"Given the whimsical nature of the Chicago Transit Authority, I'm not sure whether I should be flattered or insulted," I mused. It was still nagging at my mind, though, something about fractures and fissures, wounds and healing and changing angles. Then, suddenly, inspiration struck. I glanced up at the light shining through the tent wall; a few hours of light left, I calculated, and that should be enough time.
I nuzzled into the warmth of Ray's neck for just a moment longer, then nipped my way up his jaw until I found his mouth, and kissed him long and thoroughly. When I pulled away, Ray looked up at me with drowsy, pleasure-heavy eyes. "What was that for?"
"Well," I said, smiling, "aside from the worthy endeavor that kissing you represents on its own--you do have a truly wonderful mouth, Ray--" and I paused to enjoy his blush and his answering smile, then, "--but also, there's something I have to do, and I didn't want you to think... well." I leaned down to kiss him again. "I realize that a hasty departure under these circumstances can sometimes be misinterpreted."
"Love 'em and leave 'em, huh?" Ray said, but he was grinning. "Never woulda thought." Then he narrowed his eyes at me. "You're sure everything's okay?"
I nodded firmly. "I promise, Ray." I kissed him one last, lingering time, and this time his answering kiss was enough to make me seriously reconsider my intent. By the time I finally managed to tear my mouth away from his, I couldn't hold in a reluctant groan. Ray smirked up at me, his eyes hot and mischievous. "I won't be long," I told him.
He winked. "I'm not goin' anywhere."
I might have liked to think that humming under my breath as I completed my morning ablutions was a statement in bold defiance of my father's aphorisms regarding sleep and work, but the truth was, it was nearly involuntary. One portion of my evening's work lay completed on a chair resting against the wall, and as for the rest of it--
"Indoor plumbing!" came Ray's voice from outside the barn. "That's all I wanna know, Benny. When are we gonna get to the part where we introduce the modern conveniences of--oh." He stopped as he came through the door. He was still damp from his makeshift bath at the water pump, droplets glistening on his neck. His smile bloomed across his face, as slow and warm and bright as summer in the Territories, and he crossed the barn to stand in front of me, close enough to put his palm on the red wool over my chest. "Hey," he said, low with pleasure and approval. His thumb rubbed back and forth across my sternum. "Looks good."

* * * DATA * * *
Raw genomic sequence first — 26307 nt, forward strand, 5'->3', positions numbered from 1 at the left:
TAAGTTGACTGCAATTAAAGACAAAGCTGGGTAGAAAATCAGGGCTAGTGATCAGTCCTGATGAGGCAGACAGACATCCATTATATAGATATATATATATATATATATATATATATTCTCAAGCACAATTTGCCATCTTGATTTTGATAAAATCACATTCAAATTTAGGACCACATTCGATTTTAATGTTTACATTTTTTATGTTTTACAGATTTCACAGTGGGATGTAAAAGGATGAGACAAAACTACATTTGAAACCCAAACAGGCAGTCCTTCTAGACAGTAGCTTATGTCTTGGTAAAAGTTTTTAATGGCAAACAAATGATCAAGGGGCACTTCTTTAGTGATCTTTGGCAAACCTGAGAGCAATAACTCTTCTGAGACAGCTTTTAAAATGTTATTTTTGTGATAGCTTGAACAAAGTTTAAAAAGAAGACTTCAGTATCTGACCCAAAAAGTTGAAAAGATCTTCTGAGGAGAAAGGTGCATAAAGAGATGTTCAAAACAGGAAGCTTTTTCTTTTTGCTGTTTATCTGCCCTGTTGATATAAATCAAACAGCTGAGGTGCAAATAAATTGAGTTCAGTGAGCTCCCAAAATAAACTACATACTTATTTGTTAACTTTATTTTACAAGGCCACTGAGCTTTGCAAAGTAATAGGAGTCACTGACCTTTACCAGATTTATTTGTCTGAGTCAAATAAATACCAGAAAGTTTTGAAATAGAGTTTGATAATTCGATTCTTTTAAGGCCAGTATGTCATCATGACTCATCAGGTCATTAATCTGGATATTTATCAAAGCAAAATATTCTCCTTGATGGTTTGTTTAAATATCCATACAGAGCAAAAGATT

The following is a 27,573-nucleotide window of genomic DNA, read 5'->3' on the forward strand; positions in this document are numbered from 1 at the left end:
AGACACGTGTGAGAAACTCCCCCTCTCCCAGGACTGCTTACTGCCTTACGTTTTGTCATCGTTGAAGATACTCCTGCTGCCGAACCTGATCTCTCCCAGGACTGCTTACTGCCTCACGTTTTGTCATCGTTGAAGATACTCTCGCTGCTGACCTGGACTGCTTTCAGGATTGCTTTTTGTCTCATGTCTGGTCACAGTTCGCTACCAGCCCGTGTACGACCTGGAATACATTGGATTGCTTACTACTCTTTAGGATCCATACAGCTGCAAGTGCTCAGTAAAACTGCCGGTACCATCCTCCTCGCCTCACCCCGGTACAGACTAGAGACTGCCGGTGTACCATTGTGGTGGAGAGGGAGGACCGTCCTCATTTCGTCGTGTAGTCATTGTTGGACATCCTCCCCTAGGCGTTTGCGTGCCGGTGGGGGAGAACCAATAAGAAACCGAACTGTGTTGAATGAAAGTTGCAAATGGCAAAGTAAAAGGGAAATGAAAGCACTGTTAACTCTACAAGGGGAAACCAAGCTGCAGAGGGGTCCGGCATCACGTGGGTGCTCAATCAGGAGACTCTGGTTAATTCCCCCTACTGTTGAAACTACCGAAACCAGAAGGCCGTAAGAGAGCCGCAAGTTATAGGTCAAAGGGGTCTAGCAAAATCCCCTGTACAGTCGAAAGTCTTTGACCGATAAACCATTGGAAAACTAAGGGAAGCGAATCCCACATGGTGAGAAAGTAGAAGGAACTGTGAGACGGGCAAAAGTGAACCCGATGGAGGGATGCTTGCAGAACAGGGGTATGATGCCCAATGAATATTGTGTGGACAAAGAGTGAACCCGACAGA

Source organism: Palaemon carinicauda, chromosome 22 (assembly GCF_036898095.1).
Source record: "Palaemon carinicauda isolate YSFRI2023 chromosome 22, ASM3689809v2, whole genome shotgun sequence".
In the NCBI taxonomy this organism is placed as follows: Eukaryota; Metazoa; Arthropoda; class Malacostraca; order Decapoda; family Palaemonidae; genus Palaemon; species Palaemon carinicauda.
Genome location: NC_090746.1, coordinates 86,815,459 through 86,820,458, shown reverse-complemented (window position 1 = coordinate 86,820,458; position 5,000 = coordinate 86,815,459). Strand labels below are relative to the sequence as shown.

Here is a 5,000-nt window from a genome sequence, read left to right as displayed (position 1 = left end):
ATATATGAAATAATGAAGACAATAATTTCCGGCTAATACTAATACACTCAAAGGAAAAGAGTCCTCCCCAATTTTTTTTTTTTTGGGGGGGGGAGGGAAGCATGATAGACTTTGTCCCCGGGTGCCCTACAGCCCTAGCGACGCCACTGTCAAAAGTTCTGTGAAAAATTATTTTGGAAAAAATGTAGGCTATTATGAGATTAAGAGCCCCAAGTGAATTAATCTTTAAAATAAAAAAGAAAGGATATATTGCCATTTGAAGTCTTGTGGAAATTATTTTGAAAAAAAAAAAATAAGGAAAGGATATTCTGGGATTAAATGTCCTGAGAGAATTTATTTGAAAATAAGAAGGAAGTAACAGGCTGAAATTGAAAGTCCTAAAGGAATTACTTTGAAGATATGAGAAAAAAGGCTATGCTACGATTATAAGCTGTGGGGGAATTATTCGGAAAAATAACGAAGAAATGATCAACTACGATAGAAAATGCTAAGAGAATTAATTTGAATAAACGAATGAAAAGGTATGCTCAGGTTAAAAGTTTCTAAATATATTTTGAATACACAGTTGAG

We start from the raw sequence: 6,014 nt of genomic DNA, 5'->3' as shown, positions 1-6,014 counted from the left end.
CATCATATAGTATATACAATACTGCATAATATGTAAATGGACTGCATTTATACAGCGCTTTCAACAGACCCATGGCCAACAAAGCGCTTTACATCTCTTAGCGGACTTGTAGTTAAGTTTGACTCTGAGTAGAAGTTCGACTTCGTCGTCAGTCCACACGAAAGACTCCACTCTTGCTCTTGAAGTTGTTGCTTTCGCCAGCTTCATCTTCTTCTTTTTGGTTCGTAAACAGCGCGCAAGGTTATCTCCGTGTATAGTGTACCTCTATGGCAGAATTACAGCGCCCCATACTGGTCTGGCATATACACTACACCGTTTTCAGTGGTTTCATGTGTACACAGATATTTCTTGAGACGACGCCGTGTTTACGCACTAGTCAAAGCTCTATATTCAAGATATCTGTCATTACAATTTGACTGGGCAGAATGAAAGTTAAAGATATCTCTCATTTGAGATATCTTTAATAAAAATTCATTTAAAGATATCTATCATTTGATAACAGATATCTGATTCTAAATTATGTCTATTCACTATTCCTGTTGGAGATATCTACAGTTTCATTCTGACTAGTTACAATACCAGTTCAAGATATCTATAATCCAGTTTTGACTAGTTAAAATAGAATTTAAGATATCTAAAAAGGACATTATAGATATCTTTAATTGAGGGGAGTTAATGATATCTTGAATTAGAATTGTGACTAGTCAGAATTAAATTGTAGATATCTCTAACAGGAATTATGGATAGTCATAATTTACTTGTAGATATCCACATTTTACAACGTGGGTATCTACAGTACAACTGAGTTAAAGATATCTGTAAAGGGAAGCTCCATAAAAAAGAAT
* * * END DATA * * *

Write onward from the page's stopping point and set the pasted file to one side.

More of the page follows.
I straightened my lanyard. "Thank you. It feels good," I admitted.
"'Course," Ray went on, hooking a finger behind one of the buttons, "it also just makes me want to take it off you..."
I grinned and leaned in, more than ready to entertain that possibility--after all, it wasn't as if the serge was going to last long in the heat of the workday, anyway--but we were both distracted by Dief's welcoming barking outside.
"Your people have terrible timing," Ray informed me ruefully.
"No," I said, "we just have excellent stamina."
He laughed. "You're a cruel man, Benny." He pulled me in for a quick kiss, then shoved at my shoulder with one hand. "Go on, beat it, unless you want to give the junior Dudleys out there a free show."
Outside, I sought out McClure first. "Constable," I called as I approached him.
He squared his shoulders and turned on one heel to face me, mutiny and hurt lurking behind his carefully respectful blankness. "Sir." The word was sharp enough that I could practically feel it whizzing past my ear.
"I wanted you to have this," I said, and I held out the carving that I'd wrung out the last drops of daylight to finish.
His head tilted to one side. "Sir?" he repeated, his coldness thawing into uncertainty, but he reached out and took the carving anyway. He turned it over in his hands, inspecting it from different angles, running one finger over the slope of the wolf's wooden back. Certainly a true artisan could have put me to shame, but I was pleased with the result, and my fingers tingled pleasantly at the memory of Ray soothing away my splinters with his tongue.
McClure looked back up at me. "Thank you, sir. I... I don't know what to say."
"I wanted it to be a falcon," I explained. "Then my hand slipped, you can see there--" and I traced the lean line of the wolf's belly, "and I realized it wasn't what I'd wanted it to be after all." I lifted a shoulder. "Of course, I was tempted just to throw it away and start over, but. I thought perhaps I'd see if I could make something of it anyway."
McClure cocked his head further, still wary, but his hands tightened on the edges of the wood. "It's a good carving, sir," he said finally. "Are you proud of it?"
Modesty dictated that I say no, but I hesitated and looked around me, at the high morning sun and the bright sky bringing the green of the trees into brilliant relief. The new logs were stacked neatly next to the cabin's foundation, ready to be used. Ray was standing inside the beginnings of the front wall, either measuring something or trying to look like he was measuring something; it was difficult to tell. As my gaze lingered on him, he looked up, and the smile he gave me was like a warm murmur in my ear, a slow, knowing touch on my skin.
I breathed deeply and met McClure's eyes again.
"Yes," I told him, smiling. "I am."